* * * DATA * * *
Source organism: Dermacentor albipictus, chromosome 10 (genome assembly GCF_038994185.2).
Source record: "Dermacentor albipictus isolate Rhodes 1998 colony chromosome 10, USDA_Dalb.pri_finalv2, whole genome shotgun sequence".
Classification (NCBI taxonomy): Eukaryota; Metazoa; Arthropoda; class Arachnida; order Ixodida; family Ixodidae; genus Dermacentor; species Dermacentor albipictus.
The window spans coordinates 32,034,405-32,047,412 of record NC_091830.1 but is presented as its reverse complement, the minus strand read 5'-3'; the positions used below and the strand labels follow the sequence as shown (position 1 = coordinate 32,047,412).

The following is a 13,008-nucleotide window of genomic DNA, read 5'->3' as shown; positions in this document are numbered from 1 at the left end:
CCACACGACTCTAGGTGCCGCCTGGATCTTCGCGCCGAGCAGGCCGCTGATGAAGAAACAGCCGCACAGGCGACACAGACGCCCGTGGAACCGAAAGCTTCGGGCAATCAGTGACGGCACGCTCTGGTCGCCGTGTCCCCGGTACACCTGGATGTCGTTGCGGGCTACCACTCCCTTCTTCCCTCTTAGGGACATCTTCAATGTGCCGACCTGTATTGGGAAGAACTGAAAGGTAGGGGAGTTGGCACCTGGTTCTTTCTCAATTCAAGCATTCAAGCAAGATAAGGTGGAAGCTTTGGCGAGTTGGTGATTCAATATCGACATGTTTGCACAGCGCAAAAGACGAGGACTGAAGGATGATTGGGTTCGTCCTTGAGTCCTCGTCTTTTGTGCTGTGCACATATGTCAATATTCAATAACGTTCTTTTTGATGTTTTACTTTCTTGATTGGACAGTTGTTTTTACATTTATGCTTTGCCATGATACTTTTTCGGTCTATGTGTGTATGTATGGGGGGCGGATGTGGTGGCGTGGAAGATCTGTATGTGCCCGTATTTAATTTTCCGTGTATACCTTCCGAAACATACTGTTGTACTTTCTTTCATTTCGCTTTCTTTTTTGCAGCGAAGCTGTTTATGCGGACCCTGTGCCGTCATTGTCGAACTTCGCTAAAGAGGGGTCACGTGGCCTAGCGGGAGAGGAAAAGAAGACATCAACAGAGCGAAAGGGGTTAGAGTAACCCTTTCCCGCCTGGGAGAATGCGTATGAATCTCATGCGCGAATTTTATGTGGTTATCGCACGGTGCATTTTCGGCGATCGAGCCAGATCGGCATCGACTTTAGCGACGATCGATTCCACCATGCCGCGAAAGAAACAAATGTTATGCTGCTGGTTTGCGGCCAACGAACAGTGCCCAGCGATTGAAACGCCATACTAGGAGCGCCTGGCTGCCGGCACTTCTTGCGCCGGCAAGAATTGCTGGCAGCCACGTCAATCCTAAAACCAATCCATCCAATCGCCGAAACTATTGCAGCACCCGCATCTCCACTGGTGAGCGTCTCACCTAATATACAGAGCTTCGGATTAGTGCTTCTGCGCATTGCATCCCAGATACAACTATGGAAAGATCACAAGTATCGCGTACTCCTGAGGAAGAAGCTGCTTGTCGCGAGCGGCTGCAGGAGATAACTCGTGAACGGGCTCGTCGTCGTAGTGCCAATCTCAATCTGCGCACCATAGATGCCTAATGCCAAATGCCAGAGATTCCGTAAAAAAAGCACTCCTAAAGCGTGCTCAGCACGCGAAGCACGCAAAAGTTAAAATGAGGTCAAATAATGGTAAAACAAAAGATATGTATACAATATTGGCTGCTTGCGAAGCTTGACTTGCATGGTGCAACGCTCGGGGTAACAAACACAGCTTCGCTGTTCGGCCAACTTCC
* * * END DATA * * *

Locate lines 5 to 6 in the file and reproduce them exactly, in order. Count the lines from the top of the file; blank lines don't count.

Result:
The following is a 13,008-nucleotide window of genomic DNA, read 5'->3' as shown; positions in this document are numbered from 1 at the left end:
CCACACGACTCTAGGTGCCGCCTGGATCTTCGCGCCGAGCAGGCCGCTGATGAAGAAACAGCCGCACAGGCGACACAGACGCCCGTGGAACCGAAAGCTTCGGGCAATCAGTGACGGCACGCTCTGGTCGCCGTGTCCCCGGTACACCTGGATGTCGTTGCGGGCTACCACTCCCTTCTTCCCTCTTAGGGACATCTTCAATGTGCCGACCTGTATTGGGAAGAACTGAAAGGTAGGGGAGTTGGCACCTGGTTCTTTCTCAATTCAAGCATTCAAGCAAGATAAGGTGGAAGCTTTGGCGAGTTGGTGATTCAATATCGACATGTTTGCACAGCGCAAAAGACGAGGACTGAAGGATGATTGGGTTCGTCCTTGAGTCCTCGTCTTTTGTGCTGTGCACATATGTCAATATTCAATAACGTTCTTTTTGATGTTTTACTTTCTTGATTGGACAGTTGTTTTTACATTTATGCTTTGCCATGATACTTTTTCGGTCTATGTGTGTATGTATGGGGGGCGGATGTGGTGGCGTGGAAGATCTGTATGTGCCCGTATTTAATTTTCCGTGTATACCTTCCGAAACATACTGTTGTACTTTCTTTCATTTCGCTTTCTTTTTTGCAGCGAAGCTGTTTATGCGGACCCTGTGCCGTCATTGTCGAACTTCGCTAAAGAGGGGTCACGTGGCCTAGCGGGAGAGGAAAAGAAGACATCAACAGAGCGAAAGGGGTTAGAGTAACCCTTTCCCGCCTGGGAGAATGCGTATGAATCTCATGCGCGAATTTTATGTGGTTATCGCACGGTGCATTTTCGGCGATCGAGCCAGATCGGCATCGACTTTAGCGACGATCGATTCCACCATGCCGCGAAAGAAACAAATGTTATGCTGCTGGTTTGCGGCCAACGAACAGTGCCCAGCGATTGAAACGCCATACTAGGAGCGCCTGGCTGCCGGCACTTCTTGCGCCGGCAAGAATTGCTGGCAGCCACGTCAATCCTAAAACCAATCCATCCAATCGCCGAAACTATTGCAGCACCCGCATCTCCACTGGTGAGCGTCTCACCTAATATACAGAGCTTCGGATTAGTGCTTCTGCGCATTGCATCCCAGATACAACTATGGAAAGATCACAAGTATCGCGTACTCCTGAGGAAGAAGCTGCTTGTCGCGAGCGGCTGCAGGAGATAACTCGTGAACGGGCTCGTCGTCGTAGTGCCAATCTCAATCTGCGCACCATAGATGCCTAATGCCAAATGCCAGAGATTCCGTAAAAAAAGCACTCCTAAAGCGTGCTCAGCACGCGAAGCACGCAAAAGTTAAAATGAGGTCAAATAATGGTAAAACAAAAGATATGTATACAATATTGGCTGCTTGCGAAGCTTGACTTGCATGGTGCAACGCTCGGGGTAACAAACACAGCTTCGCTGTTCGGCCAACTTCC